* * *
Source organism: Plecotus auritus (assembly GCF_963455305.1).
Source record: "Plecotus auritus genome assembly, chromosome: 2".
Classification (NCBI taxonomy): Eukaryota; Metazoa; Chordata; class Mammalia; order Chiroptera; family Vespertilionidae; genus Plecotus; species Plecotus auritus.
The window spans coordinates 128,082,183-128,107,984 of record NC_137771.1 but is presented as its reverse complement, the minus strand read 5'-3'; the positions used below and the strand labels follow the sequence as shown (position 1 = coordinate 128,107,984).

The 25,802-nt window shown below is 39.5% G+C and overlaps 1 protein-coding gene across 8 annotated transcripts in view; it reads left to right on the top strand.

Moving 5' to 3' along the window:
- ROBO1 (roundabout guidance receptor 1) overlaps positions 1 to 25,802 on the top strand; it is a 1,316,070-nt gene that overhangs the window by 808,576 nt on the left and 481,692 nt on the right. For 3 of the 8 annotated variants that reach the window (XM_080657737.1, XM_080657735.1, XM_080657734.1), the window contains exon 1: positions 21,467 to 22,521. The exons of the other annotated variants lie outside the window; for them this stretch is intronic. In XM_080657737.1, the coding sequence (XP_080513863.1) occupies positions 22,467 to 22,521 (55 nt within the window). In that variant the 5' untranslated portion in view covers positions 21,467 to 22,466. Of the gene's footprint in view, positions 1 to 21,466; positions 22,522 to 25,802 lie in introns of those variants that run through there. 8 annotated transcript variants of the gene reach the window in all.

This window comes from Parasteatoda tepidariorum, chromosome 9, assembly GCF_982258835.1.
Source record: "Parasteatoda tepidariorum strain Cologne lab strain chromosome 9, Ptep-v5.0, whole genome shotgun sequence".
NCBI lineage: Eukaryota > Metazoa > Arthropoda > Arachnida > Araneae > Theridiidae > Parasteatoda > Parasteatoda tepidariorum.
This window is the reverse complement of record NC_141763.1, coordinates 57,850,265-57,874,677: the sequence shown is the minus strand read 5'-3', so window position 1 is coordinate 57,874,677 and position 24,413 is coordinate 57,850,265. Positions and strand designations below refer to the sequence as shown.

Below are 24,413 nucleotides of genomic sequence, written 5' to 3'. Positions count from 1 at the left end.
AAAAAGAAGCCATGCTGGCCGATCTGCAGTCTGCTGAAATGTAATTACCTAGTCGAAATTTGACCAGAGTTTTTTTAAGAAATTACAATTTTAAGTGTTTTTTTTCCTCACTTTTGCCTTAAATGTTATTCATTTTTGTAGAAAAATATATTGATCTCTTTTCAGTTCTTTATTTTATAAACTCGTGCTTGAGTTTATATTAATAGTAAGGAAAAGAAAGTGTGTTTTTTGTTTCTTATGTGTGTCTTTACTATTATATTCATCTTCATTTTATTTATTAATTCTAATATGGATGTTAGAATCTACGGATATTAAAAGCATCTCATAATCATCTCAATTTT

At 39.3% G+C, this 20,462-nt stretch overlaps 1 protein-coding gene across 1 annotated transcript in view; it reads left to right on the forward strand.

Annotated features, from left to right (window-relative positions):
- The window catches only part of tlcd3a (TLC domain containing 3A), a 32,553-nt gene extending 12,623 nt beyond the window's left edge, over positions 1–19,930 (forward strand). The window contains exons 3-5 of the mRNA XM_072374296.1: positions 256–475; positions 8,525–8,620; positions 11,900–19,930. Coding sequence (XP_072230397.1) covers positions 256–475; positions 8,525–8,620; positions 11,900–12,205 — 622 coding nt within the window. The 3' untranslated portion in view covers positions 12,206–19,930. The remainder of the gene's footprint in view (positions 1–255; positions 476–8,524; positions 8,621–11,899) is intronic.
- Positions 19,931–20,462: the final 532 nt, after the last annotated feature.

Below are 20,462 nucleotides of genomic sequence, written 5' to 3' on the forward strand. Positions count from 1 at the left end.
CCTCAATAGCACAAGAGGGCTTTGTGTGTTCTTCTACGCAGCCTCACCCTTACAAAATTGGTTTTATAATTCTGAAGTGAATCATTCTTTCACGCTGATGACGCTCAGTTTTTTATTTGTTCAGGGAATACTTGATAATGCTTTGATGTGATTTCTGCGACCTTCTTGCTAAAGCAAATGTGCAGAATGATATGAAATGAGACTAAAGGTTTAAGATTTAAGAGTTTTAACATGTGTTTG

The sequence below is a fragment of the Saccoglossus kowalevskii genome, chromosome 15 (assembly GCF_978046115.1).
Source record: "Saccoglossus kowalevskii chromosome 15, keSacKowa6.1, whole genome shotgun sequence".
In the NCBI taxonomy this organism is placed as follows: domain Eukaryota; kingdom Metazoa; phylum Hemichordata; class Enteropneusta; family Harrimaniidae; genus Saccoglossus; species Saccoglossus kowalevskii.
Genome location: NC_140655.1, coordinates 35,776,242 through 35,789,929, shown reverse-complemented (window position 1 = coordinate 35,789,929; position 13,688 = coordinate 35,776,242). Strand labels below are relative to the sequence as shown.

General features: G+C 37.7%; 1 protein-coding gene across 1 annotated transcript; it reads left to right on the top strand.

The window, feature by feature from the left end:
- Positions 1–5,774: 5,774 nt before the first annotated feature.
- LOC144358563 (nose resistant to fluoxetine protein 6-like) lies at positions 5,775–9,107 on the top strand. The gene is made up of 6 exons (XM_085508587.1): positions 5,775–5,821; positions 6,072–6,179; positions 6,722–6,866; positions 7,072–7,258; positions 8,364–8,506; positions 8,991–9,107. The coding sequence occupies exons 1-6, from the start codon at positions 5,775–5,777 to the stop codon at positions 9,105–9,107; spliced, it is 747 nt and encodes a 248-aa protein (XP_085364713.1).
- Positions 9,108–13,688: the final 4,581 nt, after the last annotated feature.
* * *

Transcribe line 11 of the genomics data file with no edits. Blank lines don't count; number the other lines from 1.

This window is the reverse complement of record NC_141763.1, coordinates 57,850,265-57,874,677: the sequence shown is the minus strand read 5'-3', so window position 1 is coordinate 57,874,677 and position 24,413 is coordinate 57,850,265. Positions and strand designations below refer to the sequence as shown.